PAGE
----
Making the Famicom a Reality

Posted By at 7:37 AM on Wednesday March 28, 2012

The following article by Masaharu Takano is a Oct. 2nd, 2008 reprint of “How the Famicom Was Born – Part 6″ which appeared in the Sept. 12th, 1994 edition of Nikkei Electronics. It was commissioned by Nathan Altice. The names and titles of the businesses and people mentioned in the series are unchanged from how they appeared at the time of the original publication.


Back when the portable game console Game & Watch was enjoying hit status, Nintendo Manufacturing Headquarters’ Research & Development 2 (R&D2) decided to try their hand at arcade development. However, Radar Scope, developed in 1981, was a commercial failure, and the company was left sitting on a large stockpile of unsold machines. An appeal was put out within the company for ideas on how to repurpose the hardware, and Mario’s debut game, Donkey Kong, was born. This game’s circuits would eventually act as the groundwork for the Family Computer. The Famicom’s development was begun in the spring of 1982.

Using Arcade Setbacks as a Springboard

Space Fever

Beginning in early 80s, when the portable game console Game & Watch, developed by R&D1 employees Gunpei Yokoi and Satoru Okada (titles omitted below), attained hit status, R&D2, spearheaded by Masayuki Uemura, set out to develop arcade machines. (Fig. 1) Ever since 1979’s Breakout, the last arcade machine to use specialized LSI chips, companies had been breaking away from this practice and moving towards developing arcade machines with built-in CPUs.

Taito’s Space Invaders was the ubiquitous arcade machine of the time. Uemura’s group follwed suit by developing arcade machines such as Space Fever, but none became a hit. It was an era that saw developers struggling to differentiate their games from other companies’ products.

Prompted by Their Shock at Galaxian

During this time, a new feature on one arcade machine in particular had an impact on Uemura’s group. This machine was Namco’s Galaxian. Up until then, enemies in invader games would move slowly when there were a large number on the screen, then speed up as the player depleted their numbers, making it difficult to shoot them down. Though this was used to add excitement to the gameplay, it was also the result of hardware limitations.

Invader game arcade machines adopted a system of full graphics (a bitmap) that they could use to redraw each screen. With this system, it was difficult to have characters move quickly when there were many of them displayed on the screen.

However, despite Galaxian displaying many enemies on the screen at once, players were treated to a background of smoothly-animated glittering stardust. “This was a shock to engineers,” Uemura recalls. Galaxian used a sprite (object) system. It animated preloaded sprites by shifting the coordinates on the scrolling background. This function, now an integral part of modern-day game consoles, was pioneered by Galaxian.

Taking advantage of their encounter with Galaxian, Uemura’s group immersed themselves in the development of a circuit system that could be used to display sprites.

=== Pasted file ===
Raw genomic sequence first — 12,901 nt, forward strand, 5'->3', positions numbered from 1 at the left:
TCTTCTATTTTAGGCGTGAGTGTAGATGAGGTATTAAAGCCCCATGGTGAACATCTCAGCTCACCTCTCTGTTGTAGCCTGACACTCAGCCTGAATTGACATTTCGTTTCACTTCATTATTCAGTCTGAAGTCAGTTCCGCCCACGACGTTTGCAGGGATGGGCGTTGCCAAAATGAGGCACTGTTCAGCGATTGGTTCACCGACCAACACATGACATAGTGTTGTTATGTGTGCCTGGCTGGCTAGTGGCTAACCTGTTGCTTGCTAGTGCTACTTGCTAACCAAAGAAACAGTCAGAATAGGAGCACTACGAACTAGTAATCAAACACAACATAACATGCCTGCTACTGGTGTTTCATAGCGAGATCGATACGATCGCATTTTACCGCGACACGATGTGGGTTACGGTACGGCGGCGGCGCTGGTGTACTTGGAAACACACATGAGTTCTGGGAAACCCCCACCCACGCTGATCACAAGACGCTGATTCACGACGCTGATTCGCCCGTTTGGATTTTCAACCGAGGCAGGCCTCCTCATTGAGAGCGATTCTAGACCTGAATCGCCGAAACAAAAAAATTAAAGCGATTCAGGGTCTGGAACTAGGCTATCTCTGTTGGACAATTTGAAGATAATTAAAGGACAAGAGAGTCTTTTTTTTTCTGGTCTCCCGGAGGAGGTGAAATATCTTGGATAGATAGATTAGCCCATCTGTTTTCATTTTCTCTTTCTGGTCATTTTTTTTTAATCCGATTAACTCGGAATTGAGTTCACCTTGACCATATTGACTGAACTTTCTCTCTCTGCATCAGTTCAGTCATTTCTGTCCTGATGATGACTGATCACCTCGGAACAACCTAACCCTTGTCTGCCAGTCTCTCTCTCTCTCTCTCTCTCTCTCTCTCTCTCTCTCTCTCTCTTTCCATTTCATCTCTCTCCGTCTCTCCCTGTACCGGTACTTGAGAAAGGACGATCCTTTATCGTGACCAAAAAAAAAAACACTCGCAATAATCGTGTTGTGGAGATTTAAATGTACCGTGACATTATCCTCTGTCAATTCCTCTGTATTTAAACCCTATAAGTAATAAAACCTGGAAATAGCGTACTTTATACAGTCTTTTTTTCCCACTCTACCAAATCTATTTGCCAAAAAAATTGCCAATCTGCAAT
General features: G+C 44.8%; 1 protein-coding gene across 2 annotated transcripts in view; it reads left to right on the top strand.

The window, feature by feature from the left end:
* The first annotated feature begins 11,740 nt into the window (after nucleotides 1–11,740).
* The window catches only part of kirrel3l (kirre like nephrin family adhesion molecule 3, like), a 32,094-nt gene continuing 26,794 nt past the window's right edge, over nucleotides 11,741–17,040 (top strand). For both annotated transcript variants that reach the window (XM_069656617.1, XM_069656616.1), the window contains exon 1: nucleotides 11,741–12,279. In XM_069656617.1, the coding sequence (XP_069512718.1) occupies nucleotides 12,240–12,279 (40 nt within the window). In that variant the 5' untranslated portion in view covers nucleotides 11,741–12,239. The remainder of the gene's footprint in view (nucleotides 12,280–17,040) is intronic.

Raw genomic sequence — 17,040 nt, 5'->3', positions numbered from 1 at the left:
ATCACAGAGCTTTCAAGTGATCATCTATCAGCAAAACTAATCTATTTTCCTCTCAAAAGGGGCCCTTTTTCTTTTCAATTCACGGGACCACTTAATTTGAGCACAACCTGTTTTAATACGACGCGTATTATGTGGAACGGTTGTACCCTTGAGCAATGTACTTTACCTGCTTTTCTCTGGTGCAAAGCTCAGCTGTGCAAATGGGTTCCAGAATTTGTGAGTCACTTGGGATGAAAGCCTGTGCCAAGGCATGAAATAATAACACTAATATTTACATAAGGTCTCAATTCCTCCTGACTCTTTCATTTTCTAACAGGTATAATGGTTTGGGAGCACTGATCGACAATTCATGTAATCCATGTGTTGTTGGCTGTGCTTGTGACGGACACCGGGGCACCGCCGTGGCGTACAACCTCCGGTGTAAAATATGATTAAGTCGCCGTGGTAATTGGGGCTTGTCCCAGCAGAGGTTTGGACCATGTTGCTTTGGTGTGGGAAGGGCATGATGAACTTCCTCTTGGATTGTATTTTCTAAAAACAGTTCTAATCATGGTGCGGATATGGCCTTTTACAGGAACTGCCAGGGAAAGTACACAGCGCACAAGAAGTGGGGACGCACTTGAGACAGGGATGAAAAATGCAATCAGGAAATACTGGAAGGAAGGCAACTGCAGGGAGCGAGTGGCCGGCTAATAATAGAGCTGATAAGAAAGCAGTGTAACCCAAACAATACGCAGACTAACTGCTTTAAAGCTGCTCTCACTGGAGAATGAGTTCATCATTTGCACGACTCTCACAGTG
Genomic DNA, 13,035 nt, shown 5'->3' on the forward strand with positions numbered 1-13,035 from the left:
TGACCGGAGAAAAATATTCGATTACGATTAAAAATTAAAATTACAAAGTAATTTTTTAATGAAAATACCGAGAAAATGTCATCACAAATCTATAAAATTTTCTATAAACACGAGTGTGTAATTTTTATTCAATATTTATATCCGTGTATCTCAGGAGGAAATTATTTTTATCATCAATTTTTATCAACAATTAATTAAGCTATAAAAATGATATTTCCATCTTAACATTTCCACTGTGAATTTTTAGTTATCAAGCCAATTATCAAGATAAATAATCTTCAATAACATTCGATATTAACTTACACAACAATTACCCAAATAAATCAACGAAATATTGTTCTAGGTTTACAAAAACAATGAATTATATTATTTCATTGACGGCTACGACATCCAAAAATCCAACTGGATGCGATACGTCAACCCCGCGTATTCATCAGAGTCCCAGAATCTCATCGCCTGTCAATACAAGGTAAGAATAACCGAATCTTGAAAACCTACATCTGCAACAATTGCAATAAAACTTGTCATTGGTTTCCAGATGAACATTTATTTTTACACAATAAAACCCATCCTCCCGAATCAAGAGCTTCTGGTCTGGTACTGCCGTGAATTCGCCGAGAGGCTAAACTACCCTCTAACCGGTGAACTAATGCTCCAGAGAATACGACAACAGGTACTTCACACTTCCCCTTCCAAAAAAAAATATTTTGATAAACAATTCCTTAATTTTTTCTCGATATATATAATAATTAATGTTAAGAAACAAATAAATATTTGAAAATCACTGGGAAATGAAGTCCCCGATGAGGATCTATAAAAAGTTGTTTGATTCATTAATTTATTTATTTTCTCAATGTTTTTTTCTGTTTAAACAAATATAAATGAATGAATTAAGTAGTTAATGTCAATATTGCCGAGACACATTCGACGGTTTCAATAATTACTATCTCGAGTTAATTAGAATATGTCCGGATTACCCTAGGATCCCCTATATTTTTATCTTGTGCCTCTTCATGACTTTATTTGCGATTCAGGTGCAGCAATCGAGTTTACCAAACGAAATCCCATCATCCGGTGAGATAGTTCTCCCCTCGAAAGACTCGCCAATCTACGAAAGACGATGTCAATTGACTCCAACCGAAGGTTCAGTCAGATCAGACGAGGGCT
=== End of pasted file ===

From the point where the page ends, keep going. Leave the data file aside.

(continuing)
Too Absorbed in Technology

This was how Radar Scope, an arcade machine full to the brim with state-of-the-art technology, came to be completed in 1981. (Fig. 1) It was developed in partnership with Ikegami Tsushinki, a Japanese television equipment manufacturer that Nintendo had been associated with since the development of Space Fever. Nintendo submitted requirement specifications to Ikegami, which was put in charge of designing the circuits..

In an attempt to achieve performance unmatched by other companies, the Radar Scope was equipped with technology such as ECL IO high-speed logic ICs and memory, in addition to multilayer print wiring circuit boards. The fact that it clocked in at 50MHz also made it stand out amongst arcade machines at the time.

However, the Radar Scope never became a hit. Its high price tag of ¥1,000,000 (USD $10,000) contributed to its downfall, and the company was left sitting on a large stockpile of unsold machines.

Uemura reflects that he was captivated by competing for the greatest technology. “I thought that a realistic shooting game would be able to succeed. I may have been too biased towards hardware,” he muses.

Figure 1

Figure 1

Lavish Incorporation of early 1980s High-Speed ICs

A screenshot of Radar Scope, a Nintendo arcade machine developed in tandem with Ikegami Tsushinki. It was a product that stressed hardware performance, incorporating features such as ECL IO logic ICs and memory.

An In-House Appeal: The Game That Came to the Rescue

Donkey Kong Arcade

Uemura was warned by Nintendo president Hiroshi Yamauchi not to go to Ikegami Tsushinki anymore. In reality, he was finding himself slowly sinking into unemployment. As a countermeasure, he decided to gather the remaining members of his team and restructure Radar Scope’s circuit board to create a new game console.

An appeal was put out to everyone in the company, inviting people to contribute game ideas. Four proposals were gathered, and one of these was realized. This game’s name was Donkey Kong, and it would be the stage for Mario’s debut. (Fig. 2)